Clearer Views Needed

A STATEMENT of deep import to every student of Christian Science is that in which Mrs. Eddy tells of her own experience in first seeking to express the "Science of Mind" as then revealed to her. She says that "as former beliefs were gradually expelled from her thought, the teaching became clearer, until finally the shadow of old errors was no longer cast upon divine Science" (Science and Health, p. 460). If this process of change and renewal of thought and its expression was so necessary in the case of our dear Leader, who was fitted above all others to receive the truth of being and to impart an understanding of it to others, what must be the need of those who seek the truth mainly because they are impelled to do so by suffering. With few exceptions, people come to Christian Science asking only for physical help, and in many instances they are unwilling to surrender their "old errors,"—their beliefs in the reality of sin, disease, matter and its supposed laws,—to say nothing of their adherence to age-worn theories respecting personal God and the fall of man.

In most cases a large measure of spiritual illumination comes with the physical healing, and the teachings of our text-book are then accepted as the truth. There is, however a mighty transformation to be effected in every one before the perfect understanding of God and man as His spiritual likeness is attained and demonstrated. If imperfection still exists to the sense of an individual, it proves that all errors of belief have not yet been eliminated from his mentality. Science shows that there is no evil in God, and none His likeness,—the real man,—and that the acceptance of this truth is followed by wonderful results in the healing and uplifting of the human sense. Such being the case, it is surely of the utmost importance that all errors of belief be "expelled" from consciousness, in order that the truth, the Science of man's being, may be fully recognized and obeyed. We are seldom aware of the tenacity of mortal habits of thinking. until we suffer from them in some way, and gradually, perhaps slowly, overcome them,—until these habits shall have given place to the continuous reflection of Truth's ideas.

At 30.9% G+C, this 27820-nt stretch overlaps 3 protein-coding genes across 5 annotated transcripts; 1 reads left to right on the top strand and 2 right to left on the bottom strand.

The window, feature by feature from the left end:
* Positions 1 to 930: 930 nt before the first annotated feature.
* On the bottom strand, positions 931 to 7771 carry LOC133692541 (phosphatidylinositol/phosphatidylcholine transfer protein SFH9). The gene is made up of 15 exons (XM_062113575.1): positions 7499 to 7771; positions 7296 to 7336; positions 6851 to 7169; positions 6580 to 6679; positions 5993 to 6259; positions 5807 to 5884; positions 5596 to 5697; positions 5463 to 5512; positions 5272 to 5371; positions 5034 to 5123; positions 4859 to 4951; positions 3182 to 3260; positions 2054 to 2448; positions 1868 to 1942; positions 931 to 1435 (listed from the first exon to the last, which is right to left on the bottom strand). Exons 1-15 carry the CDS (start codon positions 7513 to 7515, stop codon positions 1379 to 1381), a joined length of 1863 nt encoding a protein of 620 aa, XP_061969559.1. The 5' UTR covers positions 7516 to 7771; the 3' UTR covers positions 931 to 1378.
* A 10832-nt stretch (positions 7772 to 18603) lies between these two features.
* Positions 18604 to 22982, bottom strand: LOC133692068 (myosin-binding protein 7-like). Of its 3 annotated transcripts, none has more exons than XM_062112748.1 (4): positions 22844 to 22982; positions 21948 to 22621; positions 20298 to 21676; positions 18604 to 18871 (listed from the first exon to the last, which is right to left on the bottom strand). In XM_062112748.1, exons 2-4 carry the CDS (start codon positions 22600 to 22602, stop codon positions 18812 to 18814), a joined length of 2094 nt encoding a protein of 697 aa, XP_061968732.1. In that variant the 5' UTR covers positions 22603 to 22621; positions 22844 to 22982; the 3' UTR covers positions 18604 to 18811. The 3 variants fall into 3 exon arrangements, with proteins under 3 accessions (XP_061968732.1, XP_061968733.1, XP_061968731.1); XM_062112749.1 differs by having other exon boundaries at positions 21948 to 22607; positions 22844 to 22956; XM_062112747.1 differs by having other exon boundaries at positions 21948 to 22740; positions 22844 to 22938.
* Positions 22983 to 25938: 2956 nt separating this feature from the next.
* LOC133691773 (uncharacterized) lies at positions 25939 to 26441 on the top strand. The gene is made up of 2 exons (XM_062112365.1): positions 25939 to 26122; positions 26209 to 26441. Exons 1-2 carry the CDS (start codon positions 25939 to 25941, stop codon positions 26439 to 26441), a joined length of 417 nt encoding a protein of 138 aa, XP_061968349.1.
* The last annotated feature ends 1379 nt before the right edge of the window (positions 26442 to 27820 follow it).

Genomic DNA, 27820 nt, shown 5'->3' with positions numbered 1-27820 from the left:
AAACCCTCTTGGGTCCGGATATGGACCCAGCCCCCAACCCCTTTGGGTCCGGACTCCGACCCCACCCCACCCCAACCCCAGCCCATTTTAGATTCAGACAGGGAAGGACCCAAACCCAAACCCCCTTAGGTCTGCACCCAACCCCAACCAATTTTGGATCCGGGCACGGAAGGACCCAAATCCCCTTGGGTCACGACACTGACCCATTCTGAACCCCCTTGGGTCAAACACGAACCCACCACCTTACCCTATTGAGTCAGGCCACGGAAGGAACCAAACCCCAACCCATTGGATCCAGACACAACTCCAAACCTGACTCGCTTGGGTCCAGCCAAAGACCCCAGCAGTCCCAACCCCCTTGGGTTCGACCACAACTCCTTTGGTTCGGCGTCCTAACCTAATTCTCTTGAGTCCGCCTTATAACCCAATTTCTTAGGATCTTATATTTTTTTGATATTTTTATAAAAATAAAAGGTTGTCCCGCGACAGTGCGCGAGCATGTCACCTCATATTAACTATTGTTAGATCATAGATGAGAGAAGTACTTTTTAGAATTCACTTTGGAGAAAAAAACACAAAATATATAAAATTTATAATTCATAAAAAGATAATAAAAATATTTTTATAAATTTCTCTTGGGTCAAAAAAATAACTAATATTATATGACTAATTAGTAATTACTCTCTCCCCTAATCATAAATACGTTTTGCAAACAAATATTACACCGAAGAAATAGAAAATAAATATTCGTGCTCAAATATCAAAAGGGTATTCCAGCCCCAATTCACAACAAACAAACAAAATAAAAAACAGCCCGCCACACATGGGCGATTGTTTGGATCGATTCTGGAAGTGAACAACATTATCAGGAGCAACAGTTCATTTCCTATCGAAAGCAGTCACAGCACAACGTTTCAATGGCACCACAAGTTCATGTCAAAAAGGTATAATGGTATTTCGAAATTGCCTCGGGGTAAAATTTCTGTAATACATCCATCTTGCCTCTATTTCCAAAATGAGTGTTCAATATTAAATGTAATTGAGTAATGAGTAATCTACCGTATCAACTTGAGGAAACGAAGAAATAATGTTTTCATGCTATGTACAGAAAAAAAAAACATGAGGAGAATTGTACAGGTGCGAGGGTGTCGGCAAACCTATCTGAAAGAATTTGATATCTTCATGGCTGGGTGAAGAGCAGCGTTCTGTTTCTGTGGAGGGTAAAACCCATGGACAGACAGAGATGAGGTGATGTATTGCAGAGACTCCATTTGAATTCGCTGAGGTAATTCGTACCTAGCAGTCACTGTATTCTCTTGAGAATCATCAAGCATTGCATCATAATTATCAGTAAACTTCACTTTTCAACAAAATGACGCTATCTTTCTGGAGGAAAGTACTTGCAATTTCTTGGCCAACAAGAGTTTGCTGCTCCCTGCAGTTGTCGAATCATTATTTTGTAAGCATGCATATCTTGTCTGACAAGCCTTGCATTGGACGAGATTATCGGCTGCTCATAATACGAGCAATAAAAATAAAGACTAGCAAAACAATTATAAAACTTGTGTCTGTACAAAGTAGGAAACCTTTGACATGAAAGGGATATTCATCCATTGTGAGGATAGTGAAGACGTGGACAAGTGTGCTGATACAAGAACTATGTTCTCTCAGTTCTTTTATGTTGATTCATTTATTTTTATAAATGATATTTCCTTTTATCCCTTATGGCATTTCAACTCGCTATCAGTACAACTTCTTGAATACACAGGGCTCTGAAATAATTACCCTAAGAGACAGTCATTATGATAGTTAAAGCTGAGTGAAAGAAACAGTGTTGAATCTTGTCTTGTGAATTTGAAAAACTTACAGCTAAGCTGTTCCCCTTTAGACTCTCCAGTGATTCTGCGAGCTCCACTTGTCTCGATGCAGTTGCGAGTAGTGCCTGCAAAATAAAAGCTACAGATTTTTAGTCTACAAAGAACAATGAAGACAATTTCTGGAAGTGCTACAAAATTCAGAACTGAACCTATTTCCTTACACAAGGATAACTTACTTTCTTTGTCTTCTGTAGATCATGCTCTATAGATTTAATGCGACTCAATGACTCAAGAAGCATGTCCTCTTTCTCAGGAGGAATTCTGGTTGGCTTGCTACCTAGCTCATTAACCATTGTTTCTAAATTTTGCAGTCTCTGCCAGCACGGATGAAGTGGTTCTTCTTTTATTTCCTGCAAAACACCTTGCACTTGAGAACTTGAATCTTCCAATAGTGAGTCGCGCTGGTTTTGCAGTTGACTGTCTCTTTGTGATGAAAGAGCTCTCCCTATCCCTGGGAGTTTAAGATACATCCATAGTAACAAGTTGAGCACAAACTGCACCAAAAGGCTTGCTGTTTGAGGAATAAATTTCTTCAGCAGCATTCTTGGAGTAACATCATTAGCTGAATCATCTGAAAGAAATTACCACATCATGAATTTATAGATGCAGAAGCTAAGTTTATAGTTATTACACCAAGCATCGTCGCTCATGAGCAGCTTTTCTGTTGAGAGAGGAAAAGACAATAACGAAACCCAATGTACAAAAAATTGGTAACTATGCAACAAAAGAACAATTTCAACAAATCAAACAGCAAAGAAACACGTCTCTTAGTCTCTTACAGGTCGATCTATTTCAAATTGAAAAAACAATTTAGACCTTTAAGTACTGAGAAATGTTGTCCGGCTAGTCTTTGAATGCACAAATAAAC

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Editorial
The Building Fund
May 12, 1906
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